- a person or device that makes tucks
- a neck and shoulder covering worn with a low-cut bodice by women in the 17th and 18th cent.
- later, a detachable collar or chemisette of thin muslin, etc.
- Austral., Slang food
Origin of tuckerMiddle English toukere, person who dresses cloth stretched on tenterhooks ; from touken: see tuck
Origin of tuckerprobably ; from tuck, in obsolete sense “to punish, rebuke”
- One that tucks, especially an attachment on a sewing machine for making tucks.
- A piece of linen or frill of lace formerly worn by women around the neck and shoulders.
transitive verbtuck·ered, tuck·er·ing, tuck·ers Informal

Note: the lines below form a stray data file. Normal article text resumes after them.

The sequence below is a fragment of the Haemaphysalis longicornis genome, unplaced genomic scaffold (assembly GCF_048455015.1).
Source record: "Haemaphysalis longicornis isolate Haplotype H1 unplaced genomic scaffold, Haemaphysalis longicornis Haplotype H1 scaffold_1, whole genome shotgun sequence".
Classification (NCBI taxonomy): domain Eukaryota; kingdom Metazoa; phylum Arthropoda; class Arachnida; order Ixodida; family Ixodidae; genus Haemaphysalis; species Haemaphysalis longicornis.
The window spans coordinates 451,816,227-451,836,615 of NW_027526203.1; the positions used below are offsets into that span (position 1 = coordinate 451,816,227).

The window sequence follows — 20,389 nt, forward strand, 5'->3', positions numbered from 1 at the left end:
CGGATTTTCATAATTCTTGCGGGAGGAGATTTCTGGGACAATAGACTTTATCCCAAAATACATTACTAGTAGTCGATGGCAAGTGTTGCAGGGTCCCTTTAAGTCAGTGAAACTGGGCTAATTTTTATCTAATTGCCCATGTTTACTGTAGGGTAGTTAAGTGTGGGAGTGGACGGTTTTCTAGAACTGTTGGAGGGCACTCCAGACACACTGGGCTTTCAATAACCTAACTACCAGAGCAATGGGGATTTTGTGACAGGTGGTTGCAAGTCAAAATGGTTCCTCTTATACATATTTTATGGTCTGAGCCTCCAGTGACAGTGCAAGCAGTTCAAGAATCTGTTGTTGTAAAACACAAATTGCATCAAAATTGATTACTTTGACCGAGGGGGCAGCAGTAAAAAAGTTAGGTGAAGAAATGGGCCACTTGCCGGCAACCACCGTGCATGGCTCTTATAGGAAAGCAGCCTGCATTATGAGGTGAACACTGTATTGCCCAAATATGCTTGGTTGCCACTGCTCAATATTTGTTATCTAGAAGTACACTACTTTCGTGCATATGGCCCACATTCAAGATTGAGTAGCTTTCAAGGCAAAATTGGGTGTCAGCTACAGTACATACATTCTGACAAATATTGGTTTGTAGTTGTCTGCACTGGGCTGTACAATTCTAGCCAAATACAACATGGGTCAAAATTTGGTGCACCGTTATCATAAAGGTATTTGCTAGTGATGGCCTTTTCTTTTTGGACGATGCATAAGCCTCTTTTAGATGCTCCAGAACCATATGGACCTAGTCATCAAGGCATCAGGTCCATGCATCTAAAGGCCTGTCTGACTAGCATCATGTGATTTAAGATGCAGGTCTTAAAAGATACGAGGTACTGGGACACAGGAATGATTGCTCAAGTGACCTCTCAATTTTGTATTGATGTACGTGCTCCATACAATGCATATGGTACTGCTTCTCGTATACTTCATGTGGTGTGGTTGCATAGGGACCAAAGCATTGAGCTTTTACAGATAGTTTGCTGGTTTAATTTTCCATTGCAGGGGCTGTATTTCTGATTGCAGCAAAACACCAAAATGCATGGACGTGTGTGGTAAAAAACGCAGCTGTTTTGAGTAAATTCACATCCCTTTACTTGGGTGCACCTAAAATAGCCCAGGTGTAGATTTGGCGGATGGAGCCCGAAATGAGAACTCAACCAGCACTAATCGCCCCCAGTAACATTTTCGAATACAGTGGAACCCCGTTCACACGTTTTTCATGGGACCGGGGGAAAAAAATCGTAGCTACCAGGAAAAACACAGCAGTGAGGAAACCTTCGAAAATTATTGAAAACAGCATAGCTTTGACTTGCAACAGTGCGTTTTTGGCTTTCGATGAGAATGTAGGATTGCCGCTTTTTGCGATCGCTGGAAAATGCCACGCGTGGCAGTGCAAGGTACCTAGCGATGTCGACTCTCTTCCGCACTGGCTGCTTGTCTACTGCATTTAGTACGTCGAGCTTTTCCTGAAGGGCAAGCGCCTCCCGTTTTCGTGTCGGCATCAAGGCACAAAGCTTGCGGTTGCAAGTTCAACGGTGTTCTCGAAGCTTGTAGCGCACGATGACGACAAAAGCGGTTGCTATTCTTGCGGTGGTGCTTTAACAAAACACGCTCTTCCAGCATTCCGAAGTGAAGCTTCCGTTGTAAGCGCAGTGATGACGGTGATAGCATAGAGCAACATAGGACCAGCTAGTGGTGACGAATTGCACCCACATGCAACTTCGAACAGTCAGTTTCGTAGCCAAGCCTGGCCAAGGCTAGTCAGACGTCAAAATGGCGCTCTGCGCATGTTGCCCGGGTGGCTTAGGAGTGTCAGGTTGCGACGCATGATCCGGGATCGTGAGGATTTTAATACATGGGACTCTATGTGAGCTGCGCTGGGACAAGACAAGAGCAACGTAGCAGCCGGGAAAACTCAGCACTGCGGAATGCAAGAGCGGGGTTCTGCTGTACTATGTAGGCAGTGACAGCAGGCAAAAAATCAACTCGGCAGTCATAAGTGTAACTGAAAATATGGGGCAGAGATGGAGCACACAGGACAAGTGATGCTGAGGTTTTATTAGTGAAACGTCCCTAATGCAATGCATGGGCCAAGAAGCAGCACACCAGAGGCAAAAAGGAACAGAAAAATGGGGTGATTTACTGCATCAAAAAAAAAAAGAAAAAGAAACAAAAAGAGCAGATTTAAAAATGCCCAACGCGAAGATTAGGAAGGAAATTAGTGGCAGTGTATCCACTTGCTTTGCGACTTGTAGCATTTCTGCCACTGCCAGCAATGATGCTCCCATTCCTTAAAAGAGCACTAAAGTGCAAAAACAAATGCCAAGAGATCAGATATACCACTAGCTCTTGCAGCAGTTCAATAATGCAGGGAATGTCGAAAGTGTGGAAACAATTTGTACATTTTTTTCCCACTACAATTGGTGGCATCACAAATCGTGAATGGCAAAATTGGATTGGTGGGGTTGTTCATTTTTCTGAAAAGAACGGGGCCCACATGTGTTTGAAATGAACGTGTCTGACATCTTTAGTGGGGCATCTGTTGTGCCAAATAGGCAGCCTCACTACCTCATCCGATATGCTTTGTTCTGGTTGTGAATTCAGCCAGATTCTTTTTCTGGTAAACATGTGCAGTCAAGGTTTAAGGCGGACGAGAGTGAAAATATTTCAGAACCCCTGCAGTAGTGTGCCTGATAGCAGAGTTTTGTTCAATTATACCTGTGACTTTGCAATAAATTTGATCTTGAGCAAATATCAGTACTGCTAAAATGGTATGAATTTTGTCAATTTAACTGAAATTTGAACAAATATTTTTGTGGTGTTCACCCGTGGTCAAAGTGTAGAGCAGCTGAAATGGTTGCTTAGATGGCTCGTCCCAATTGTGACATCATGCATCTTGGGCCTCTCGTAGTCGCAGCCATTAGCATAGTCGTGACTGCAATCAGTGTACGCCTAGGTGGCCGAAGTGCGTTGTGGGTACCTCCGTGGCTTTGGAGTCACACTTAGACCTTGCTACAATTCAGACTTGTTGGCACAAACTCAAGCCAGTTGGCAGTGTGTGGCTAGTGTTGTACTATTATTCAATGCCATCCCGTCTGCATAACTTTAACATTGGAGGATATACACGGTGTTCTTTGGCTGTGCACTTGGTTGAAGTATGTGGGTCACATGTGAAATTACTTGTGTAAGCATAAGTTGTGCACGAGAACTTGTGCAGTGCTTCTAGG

Origin of tuckerPerhaps from tuck1.
(third-person singular simple present tuckers, present participle tuckering, simple past and past participle tuckered)
- To tire out or exhaust a person or animal.
- (countable) One who or that which tucks.
- (uncountable, colloquial, Australia, New Zealand) Food.
- (countable) Lace or a piece of cloth in the neckline of a dress.
Middle English tokker (“one who dresses or finishes cloth”)